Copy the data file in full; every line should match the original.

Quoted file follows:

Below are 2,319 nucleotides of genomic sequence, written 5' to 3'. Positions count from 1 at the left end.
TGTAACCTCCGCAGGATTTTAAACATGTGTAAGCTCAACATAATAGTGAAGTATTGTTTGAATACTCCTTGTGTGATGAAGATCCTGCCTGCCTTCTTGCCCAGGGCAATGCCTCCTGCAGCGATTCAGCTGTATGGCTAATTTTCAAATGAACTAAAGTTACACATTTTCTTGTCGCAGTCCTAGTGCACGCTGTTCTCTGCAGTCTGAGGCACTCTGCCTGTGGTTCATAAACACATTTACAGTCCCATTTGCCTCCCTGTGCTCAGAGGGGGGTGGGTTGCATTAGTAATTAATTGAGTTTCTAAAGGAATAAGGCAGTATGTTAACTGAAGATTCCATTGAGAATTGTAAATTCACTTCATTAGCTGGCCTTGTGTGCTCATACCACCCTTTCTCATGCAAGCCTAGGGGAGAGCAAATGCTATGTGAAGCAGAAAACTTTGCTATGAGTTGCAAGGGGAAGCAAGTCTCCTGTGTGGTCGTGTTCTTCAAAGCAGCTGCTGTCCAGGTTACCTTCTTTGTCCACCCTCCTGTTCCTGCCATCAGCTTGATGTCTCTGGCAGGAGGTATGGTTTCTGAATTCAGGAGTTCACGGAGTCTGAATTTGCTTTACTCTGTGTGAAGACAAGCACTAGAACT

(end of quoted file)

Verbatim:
Below are 2,319 nucleotides of genomic sequence, written 5' to 3'. Positions count from 1 at the left end.
TGTAACCTCCGCAGGATTTTAAACATGTGTAAGCTCAACATAATAGTGAAGTATTGTTTGAATACTCCTTGTGTGATGAAGATCCTGCCTGCCTTCTTGCCCAGGGCAATGCCTCCTGCAGCGATTCAGCTGTATGGCTAATTTTCAAATGAACTAAAGTTACACATTTTCTTGTCGCAGTCCTAGTGCACGCTGTTCTCTGCAGTCTGAGGCACTCTGCCTGTGGTTCATAAACACATTTACAGTCCCATTTGCCTCCCTGTGCTCAGAGGGGGGTGGGTTGCATTAGTAATTAATTGAGTTTCTAAAGGAATAAGGCAGTATGTTAACTGAAGATTCCATTGAGAATTGTAAATTCACTTCATTAGCTGGCCTTGTGTGCTCATACCACCCTTTCTCATGCAAGCCTAGGGGAGAGCAAATGCTATGTGAAGCAGAAAACTTTGCTATGAGTTGCAAGGGGAAGCAAGTCTCCTGTGTGGTCGTGTTCTTCAAAGCAGCTGCTGTCCAGGTTACCTTCTTTGTCCACCCTCCTGTTCCTGCCATCAGCTTGATGTCTCTGGCAGGAGGTATGGTTTCTGAATTCAGGAGTTCACGGAGTCTGAATTTGCTTTACTCTGTGTGAAGACAAGCACTAGAACT